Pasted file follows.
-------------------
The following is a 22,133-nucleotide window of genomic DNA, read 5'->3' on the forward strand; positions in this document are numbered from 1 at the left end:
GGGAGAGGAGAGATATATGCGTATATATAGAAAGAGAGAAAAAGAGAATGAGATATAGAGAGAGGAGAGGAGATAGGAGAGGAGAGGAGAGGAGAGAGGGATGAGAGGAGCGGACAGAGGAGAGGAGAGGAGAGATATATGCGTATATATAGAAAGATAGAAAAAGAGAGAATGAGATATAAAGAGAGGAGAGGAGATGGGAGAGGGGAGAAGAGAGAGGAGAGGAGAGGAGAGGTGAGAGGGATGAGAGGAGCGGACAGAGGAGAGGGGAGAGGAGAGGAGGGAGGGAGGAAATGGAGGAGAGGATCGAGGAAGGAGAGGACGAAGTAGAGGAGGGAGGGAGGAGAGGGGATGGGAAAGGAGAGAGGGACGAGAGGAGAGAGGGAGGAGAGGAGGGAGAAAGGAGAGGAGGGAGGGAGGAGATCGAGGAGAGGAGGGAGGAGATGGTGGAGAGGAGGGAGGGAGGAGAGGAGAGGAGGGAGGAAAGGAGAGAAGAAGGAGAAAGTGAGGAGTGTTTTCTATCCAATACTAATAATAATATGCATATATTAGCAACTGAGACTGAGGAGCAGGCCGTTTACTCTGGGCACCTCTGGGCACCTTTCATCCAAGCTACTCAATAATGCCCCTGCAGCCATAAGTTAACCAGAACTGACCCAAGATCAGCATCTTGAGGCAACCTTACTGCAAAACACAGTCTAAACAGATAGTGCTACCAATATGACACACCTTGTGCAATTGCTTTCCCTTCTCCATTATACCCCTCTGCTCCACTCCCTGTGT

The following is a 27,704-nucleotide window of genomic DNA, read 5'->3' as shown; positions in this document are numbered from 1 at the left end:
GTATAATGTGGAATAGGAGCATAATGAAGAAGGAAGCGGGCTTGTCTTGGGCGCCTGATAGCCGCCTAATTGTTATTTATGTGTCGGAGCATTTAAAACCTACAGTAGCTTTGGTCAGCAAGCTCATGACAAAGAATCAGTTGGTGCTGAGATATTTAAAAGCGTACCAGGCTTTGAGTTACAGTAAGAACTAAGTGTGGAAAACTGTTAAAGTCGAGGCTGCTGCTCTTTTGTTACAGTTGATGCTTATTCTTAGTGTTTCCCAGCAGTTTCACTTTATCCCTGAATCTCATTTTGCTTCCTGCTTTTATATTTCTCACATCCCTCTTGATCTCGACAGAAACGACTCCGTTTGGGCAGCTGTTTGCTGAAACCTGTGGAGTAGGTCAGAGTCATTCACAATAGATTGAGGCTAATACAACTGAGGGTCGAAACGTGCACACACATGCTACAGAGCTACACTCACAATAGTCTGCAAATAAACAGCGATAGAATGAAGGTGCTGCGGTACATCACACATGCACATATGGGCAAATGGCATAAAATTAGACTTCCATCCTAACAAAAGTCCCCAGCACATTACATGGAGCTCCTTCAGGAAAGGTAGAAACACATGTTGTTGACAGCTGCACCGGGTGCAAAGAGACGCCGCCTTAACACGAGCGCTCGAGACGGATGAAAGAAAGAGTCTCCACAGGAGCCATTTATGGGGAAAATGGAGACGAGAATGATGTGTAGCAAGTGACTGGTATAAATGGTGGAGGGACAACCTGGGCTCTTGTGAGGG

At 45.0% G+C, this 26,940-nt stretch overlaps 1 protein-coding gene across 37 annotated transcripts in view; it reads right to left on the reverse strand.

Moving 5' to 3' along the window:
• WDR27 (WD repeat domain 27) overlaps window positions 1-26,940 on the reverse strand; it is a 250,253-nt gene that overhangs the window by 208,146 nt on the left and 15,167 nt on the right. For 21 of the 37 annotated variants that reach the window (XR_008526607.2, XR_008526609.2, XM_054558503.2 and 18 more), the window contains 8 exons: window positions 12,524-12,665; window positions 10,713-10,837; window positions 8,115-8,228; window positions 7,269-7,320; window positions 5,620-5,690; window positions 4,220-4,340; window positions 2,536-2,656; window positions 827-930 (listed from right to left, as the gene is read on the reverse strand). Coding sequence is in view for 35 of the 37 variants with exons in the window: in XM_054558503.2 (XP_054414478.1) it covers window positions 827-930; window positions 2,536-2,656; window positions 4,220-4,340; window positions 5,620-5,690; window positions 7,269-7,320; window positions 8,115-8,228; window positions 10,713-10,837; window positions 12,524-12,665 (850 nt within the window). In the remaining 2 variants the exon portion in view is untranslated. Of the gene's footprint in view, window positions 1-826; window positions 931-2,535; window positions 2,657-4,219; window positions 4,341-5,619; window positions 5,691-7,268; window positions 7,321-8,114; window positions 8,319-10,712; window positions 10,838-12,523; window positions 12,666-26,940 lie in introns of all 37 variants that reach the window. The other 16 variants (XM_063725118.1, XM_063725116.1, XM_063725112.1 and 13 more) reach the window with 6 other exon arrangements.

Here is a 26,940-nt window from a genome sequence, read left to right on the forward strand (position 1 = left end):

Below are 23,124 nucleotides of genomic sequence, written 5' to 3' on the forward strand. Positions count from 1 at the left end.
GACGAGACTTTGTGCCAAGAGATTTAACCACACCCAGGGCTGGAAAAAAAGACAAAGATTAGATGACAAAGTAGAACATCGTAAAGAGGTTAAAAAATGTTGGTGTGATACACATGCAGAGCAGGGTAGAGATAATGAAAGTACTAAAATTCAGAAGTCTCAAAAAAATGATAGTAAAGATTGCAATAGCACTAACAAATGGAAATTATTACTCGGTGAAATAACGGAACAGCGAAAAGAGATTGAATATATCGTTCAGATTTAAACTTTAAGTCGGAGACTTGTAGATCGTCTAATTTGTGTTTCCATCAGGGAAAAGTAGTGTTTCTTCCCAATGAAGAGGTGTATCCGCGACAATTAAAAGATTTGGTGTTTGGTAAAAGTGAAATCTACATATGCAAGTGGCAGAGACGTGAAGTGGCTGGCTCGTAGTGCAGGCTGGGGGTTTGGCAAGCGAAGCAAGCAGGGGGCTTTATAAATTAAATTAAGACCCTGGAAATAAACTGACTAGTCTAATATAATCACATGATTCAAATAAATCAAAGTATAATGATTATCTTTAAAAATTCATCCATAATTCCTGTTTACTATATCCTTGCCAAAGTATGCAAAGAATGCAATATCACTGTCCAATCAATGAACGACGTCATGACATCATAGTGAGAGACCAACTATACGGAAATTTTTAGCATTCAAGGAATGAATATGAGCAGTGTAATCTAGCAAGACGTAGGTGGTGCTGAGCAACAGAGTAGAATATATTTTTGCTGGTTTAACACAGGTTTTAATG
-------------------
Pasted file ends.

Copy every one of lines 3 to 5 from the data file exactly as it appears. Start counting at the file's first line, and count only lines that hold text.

The following is a 27,704-nucleotide window of genomic DNA, read 5'->3' as shown; positions in this document are numbered from 1 at the left end:
GTATAATGTGGAATAGGAGCATAATGAAGAAGGAAGCGGGCTTGTCTTGGGCGCCTGATAGCCGCCTAATTGTTATTTATGTGTCGGAGCATTTAAAACCTACAGTAGCTTTGGTCAGCAAGCTCATGACAAAGAATCAGTTGGTGCTGAGATATTTAAAAGCGTACCAGGCTTTGAGTTACAGTAAGAACTAAGTGTGGAAAACTGTTAAAGTCGAGGCTGCTGCTCTTTTGTTACAGTTGATGCTTATTCTTAGTGTTTCCCAGCAGTTTCACTTTATCCCTGAATCTCATTTTGCTTCCTGCTTTTATATTTCTCACATCCCTCTTGATCTCGACAGAAACGACTCCGTTTGGGCAGCTGTTTGCTGAAACCTGTGGAGTAGGTCAGAGTCATTCACAATAGATTGAGGCTAATACAACTGAGGGTCGAAACGTGCACACACATGCTACAGAGCTACACTCACAATAGTCTGCAAATAAACAGCGATAGAATGAAGGTGCTGCGGTACATCACACATGCACATATGGGCAAATGGCATAAAATTAGACTTCCATCCTAACAAAAGTCCCCAGCACATTACATGGAGCTCCTTCAGGAAAGGTAGAAACACATGTTGTTGACAGCTGCACCGGGTGCAAAGAGACGCCGCCTTAACACGAGCGCTCGAGACGGATGAAAGAAAGAGTCTCCACAGGAGCCATTTATGGGGAAAATGGAGACGAGAATGATGTGTAGCAAGTGACTGGTATAAATGGTGGAGGGACAACCTGGGCTCTTGTGAGGG

At 45.0% G+C, this 26,940-nt stretch overlaps 1 protein-coding gene across 37 annotated transcripts in view; it reads right to left on the reverse strand.